Town & Country UK
October is my favourite month for reading. Grey mornings framed by orange leaves pair well with good fiction, and this season I find myself more inclined than ever to reread the œuvre of Zadie Smith. Some of the reasons are obvious: fresh from a summer that saw her attract critical praise for her short story Escape from New York, published in the New Yorker, Smith is in the limelight once more, co-writing an upcoming sci-fi flick starring Robert Pattinson, much to the delight of literature- and film-lovers alike.
But it wasn’t until I was leafing through my copy of White Teeth – Smith’s debut masterpiece – that I was reminded of why her fiction matters, and especially today. Consider the following passage from the novel’s nameless narrator: ‘Greeting cards routinely tell us everybody deserves love. No. Everybody deserves clean water. Not everybody deserves love all the time.’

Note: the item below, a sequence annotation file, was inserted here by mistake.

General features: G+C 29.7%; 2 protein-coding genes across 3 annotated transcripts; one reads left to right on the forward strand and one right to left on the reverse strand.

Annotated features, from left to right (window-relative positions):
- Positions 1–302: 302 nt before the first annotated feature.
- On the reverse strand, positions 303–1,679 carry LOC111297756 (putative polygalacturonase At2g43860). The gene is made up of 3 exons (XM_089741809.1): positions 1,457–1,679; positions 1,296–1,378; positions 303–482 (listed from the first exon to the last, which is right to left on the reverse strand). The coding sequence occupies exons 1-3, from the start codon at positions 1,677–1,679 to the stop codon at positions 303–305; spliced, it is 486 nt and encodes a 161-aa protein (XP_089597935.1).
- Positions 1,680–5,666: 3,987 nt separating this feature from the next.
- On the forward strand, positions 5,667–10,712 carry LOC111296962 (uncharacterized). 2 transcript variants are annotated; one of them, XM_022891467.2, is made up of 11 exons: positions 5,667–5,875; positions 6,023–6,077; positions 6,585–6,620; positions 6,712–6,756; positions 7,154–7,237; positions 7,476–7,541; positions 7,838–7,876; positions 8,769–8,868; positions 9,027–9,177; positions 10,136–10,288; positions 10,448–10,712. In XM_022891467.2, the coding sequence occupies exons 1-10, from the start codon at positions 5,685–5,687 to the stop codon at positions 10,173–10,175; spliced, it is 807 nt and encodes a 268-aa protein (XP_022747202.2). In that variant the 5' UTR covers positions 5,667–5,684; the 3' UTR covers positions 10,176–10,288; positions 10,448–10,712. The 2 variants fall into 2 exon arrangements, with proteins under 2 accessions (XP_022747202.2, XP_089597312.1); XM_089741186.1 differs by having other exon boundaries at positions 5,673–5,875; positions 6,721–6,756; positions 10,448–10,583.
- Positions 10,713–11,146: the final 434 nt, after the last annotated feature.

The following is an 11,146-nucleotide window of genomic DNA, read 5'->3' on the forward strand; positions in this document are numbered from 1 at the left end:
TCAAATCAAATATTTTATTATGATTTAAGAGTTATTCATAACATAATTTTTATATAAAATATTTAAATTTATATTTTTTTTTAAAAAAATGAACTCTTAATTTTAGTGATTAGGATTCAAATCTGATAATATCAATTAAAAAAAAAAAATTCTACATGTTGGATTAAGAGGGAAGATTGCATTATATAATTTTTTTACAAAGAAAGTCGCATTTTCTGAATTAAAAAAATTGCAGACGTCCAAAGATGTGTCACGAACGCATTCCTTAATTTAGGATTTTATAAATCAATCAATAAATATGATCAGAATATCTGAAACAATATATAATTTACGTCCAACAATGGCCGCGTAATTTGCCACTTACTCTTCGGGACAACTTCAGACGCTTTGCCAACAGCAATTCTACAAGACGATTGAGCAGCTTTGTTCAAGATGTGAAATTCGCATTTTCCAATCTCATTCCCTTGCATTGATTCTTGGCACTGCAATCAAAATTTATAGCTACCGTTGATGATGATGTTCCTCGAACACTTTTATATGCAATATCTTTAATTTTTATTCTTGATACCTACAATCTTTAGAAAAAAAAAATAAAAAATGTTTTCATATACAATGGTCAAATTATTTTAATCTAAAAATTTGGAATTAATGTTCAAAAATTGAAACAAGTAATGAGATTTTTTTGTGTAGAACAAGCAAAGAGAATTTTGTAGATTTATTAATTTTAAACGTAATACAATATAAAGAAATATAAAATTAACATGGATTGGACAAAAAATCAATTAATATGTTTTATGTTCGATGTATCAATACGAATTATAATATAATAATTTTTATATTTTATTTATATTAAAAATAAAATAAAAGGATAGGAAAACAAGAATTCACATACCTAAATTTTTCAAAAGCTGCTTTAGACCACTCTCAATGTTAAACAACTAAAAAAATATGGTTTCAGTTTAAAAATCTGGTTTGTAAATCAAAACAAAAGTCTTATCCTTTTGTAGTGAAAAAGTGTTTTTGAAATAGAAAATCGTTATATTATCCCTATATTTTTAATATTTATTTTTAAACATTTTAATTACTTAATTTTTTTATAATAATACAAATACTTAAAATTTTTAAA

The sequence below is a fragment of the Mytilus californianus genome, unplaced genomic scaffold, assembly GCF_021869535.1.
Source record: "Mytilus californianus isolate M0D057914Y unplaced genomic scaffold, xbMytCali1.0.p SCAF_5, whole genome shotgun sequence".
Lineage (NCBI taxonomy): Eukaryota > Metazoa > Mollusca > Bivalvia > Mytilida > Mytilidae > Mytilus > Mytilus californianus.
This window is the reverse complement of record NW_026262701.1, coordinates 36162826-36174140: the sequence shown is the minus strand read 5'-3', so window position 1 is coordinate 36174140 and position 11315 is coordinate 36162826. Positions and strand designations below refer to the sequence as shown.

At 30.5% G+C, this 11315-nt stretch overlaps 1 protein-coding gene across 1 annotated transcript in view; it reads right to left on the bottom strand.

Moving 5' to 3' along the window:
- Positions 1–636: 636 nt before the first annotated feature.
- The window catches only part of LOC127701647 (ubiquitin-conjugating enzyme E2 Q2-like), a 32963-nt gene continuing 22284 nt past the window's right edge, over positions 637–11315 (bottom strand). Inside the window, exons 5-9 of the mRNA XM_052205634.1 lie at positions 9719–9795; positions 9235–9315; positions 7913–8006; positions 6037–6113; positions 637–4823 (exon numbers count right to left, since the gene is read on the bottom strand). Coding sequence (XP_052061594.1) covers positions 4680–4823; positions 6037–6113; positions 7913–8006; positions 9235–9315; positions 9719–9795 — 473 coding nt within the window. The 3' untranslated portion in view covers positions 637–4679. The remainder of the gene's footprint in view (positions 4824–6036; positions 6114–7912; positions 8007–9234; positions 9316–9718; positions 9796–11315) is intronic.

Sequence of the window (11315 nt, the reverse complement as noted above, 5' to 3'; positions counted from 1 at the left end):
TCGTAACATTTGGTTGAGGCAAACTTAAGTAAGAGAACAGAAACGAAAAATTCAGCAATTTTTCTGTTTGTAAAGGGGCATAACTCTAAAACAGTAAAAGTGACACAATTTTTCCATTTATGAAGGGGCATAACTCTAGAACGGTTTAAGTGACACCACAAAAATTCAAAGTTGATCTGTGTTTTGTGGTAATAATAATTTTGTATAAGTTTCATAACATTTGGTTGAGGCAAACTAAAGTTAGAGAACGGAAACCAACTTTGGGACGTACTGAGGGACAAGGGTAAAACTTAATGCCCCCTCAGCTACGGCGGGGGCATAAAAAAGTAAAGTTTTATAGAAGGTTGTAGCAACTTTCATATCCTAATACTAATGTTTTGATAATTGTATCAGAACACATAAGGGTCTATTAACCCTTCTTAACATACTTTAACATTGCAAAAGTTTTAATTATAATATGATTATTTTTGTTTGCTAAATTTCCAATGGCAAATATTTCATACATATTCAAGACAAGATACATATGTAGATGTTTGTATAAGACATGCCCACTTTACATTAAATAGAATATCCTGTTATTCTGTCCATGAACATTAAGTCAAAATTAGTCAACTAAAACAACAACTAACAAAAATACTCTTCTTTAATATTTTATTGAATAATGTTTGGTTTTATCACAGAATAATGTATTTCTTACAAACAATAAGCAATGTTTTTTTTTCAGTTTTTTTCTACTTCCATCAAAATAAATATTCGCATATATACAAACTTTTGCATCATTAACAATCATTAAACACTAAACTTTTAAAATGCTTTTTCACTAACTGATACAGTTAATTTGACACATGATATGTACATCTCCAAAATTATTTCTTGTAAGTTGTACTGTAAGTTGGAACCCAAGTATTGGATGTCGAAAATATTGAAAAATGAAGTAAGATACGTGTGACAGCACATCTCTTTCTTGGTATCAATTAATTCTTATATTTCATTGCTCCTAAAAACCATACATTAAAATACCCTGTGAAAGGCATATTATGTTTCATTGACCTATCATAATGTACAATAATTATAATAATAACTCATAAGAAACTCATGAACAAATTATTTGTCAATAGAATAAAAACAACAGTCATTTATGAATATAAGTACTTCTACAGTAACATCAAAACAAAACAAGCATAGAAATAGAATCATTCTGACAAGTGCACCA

It’s the kind of quote that throbs in your mind long after you read it. It may not make for the easiest tale, but Smith’s strength is that she does not indulge her readers. Thumb through any of her works, from the novels NW and On Beauty to short stories such as The Embassy of Cambodia, and you’re forced to confront the ambiguities of truth, the grey spots, the very real and uncomfortable reasons why it is, in fact, that not everybody deserves love all the time.
Smith’s characters, like her readers, are unabashedly and perfectly human, and it is for this reason that I encourage you to read, or reread, any of her works. Let her make you think that you understand a character, and then, on the last page, let her shatter all of your illusions. Force yourself to pick up the pieces. Now that really is a good read.